The Jets were having a decent drive getting down to the Eagles 30 for only the second time. At this point in the game it's midway through the 3rd, and the Jets needed points. A field goal wouldn't have been awful, bringing them within 2 scores of winning the game.
Instead of being conservative, Chan went to a 5 WR set on 3rd and 5, dialing up a passing play. The play itself isn't anything too conservative or aggressive, it's up to the QB how much risk. There's two fly routes on either side of the field. Underneath there's two out routes with the TE running across the center of the field. The set up is that you could go underneath taking a first down or take a shot downfield.
The Eagles are in cover one man, with a lurker in the middle preventing Fitz from running for a first. At the bottom it's one on one, with Smith against a CB. Smith gets position at the start, getting to the outside and beating his man. Everyone else is pretty covered.
When Smith hits the 20, the ball is out of Fitz's hands, Smith has 2 yards on the CB, but something happened. Either the ball is way under thrown, or Smith lacks true breakaway speed or moves. Here's why I say this the corner catches up to him after being beat in the first few steps and is closing below. It didn't look like the ball was a duck or Smith slowed up, more like the corner caught up to him.
Let's talk about the pass: the ball was thrown to the inside, which makes a pick easier for the defender. Counter point: After the first few yards, Smith really didn't do anything to gain separation and ends up being caught by the corner. I don't think it was all about the under throw either, I think that Smith simply ran into a defender who could hit 3rd gear faster and make an impact play. Simply put: Smith's speed was neutralized by the corner.
The ball itself wasn't good by any means, but Smith also deserves some blame for not fighting for it as well as we'd hope. Chalk it up to Fitz not producing a great throw, Smith not gaining separation and then to top it off: not fighting for the ball and that's how you end up with an interception. If I had to go percentages: the throw was like 80 percent of the reason for the turnover, but I wanted to point out that I think the fact Smith has a long way to go.
Was it a huge duck? No, it wasn't 3 yards under thrown, but I think the bigger issue was the location. If it was thrown more to the sideline perhaps that would make it more likely to be incomplete rather than picked off. Again though, I don't think this is arm strength so much as accuracy throwing the deep ball if that makes sense.
Later in the game, Marshall opens the door for Kerley to score easily. Along with a with a very solid read and pass by Fitz the TD seemed to be exactly what we are hoping for in this situation and with Kerley running solid routes through the middle.
The play is design for one thing. The idea is to find a hole in the zone and have a receiver run through it and catch a pass on the run. It's a 4 man route with three slants and Marshall running underneath. The concept is a clear out, where the defense should defend against the deeper routes and leave Marshall open underneath. Instead the exact opposite happens where the defender jumps on Marshall freeing up the deep route.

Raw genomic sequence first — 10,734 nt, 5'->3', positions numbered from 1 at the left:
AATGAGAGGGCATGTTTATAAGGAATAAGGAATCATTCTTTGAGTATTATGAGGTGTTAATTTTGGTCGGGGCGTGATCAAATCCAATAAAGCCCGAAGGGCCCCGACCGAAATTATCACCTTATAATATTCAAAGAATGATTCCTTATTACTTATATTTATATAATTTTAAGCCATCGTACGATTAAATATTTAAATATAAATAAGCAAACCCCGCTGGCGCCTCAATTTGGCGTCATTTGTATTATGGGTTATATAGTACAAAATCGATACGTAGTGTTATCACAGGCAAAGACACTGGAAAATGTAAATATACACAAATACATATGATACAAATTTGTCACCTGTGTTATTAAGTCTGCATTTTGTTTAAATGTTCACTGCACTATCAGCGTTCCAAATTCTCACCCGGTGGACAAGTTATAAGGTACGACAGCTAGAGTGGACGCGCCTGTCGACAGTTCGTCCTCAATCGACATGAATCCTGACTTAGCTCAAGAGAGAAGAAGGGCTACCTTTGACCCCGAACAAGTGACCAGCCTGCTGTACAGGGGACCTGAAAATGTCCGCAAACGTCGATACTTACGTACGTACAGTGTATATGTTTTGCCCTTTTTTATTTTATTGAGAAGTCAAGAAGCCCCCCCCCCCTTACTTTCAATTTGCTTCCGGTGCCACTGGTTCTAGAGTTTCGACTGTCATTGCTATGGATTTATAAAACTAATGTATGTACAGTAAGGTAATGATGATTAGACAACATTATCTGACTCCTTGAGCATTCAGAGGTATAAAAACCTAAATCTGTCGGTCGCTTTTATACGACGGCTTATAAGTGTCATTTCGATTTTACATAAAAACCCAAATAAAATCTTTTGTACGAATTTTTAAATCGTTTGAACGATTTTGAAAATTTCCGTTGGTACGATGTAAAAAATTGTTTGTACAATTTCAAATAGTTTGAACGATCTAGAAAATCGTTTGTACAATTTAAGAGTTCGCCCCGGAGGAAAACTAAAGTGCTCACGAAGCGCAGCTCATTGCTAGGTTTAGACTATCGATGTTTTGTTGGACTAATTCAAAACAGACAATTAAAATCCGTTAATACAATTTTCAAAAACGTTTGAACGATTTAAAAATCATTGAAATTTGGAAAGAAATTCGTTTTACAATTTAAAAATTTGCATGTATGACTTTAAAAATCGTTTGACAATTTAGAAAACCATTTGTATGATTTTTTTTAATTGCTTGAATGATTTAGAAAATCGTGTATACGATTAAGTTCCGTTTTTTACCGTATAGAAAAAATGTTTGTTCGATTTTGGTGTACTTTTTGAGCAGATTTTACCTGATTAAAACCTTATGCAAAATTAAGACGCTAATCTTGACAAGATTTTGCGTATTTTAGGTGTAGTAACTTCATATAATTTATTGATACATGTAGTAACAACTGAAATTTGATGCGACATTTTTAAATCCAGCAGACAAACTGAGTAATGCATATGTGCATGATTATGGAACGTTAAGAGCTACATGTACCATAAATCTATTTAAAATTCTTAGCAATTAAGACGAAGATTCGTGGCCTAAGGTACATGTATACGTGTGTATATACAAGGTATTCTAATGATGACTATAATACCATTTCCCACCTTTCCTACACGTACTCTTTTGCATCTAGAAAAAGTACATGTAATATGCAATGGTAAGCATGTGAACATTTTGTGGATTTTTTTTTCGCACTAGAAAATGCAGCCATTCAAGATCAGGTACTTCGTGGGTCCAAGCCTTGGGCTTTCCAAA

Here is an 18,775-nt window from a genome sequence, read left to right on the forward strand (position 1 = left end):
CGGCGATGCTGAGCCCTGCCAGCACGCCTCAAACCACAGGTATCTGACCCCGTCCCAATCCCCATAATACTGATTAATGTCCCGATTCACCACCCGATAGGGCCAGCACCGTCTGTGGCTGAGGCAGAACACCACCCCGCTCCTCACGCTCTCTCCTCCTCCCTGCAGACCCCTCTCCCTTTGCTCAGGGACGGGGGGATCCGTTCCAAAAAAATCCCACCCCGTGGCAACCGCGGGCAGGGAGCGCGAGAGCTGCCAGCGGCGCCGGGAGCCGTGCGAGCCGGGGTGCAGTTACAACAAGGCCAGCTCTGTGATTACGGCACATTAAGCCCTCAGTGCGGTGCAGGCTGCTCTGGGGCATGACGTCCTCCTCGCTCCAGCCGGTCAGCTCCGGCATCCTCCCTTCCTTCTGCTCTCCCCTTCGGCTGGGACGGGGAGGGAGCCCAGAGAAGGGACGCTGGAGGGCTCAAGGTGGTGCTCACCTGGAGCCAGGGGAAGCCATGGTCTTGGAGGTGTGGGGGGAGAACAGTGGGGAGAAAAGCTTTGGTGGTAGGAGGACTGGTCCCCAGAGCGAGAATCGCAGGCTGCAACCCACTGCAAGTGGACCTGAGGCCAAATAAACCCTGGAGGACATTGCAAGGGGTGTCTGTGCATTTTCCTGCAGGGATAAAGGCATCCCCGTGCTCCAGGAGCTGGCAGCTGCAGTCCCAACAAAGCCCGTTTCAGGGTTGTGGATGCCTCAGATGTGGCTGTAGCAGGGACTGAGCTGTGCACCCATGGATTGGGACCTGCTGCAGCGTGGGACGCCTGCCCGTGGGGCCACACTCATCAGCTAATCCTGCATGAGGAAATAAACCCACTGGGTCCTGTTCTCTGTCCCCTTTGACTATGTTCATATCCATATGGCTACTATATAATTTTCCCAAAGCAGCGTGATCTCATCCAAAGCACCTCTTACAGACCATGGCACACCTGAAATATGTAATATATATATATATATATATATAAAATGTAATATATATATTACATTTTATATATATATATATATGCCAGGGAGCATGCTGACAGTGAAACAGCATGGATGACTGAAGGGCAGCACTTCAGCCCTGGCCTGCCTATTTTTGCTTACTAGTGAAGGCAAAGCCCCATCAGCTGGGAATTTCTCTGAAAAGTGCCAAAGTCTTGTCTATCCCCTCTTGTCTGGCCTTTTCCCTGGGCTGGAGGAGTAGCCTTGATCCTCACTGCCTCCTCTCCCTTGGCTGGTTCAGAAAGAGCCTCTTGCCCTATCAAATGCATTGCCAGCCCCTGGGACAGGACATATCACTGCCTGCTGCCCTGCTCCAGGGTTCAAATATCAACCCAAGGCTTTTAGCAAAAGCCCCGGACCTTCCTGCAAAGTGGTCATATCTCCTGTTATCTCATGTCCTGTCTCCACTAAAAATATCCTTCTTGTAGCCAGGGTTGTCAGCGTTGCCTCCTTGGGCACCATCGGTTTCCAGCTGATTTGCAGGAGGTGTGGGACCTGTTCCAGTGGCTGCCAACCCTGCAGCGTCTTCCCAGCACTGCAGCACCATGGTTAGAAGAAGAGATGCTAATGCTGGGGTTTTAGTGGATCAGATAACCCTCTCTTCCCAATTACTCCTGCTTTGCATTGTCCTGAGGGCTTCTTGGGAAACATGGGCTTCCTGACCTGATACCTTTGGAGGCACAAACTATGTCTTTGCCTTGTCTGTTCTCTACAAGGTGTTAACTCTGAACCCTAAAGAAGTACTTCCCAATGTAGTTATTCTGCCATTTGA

The defense is in a base cover 2. Two safeties are deep, with everyone else playing zone right about on the goalie. A four man rush is on it's way with Powell also back to help out. The key guys to watch are the safety and DB on the slot WR.
The safety here gets most of the blame. He jumps on Marshall which opens up the deeper route that Kerley is running. The corner is flying back to his zone watching for a route to the sideline (#31), while the inside guy is trying to keep step with Kerley and take away a shorter route. Problem is for the defense, Kerley is going to run behind the safety who already vacated the deep zone and the underneath man is caught in no man's land.
Once Kerley cut to the inside, it was all up to Fitz. He nailed Kerley with a relatively easy toss bringing the Jets within two scores of winning the game. Marshall here drew the safety, who was shocked to watch the ball fly over his head directly into the arms of Kerley.
Jets got the ball back with the same score and seemingly were ready to really put the pressure on the Eagles. Instead a batted ball turned into an interception. I'll break this down two ways: first showing the play and the defense as normal, and then showing what led to the defender getting his hands on the ball from the end zone view.
First off it's a flood concept on the left with Marshall running a deep in route on the right. (A flood concept is a deep route, with two underneath out routes at different levels)
The defense is in man to man with a safety helping a deep threat, which isolates Marshall against a corner. The safety is very deep which should allow Marshall some time to maneuver if he can get a step on the corner.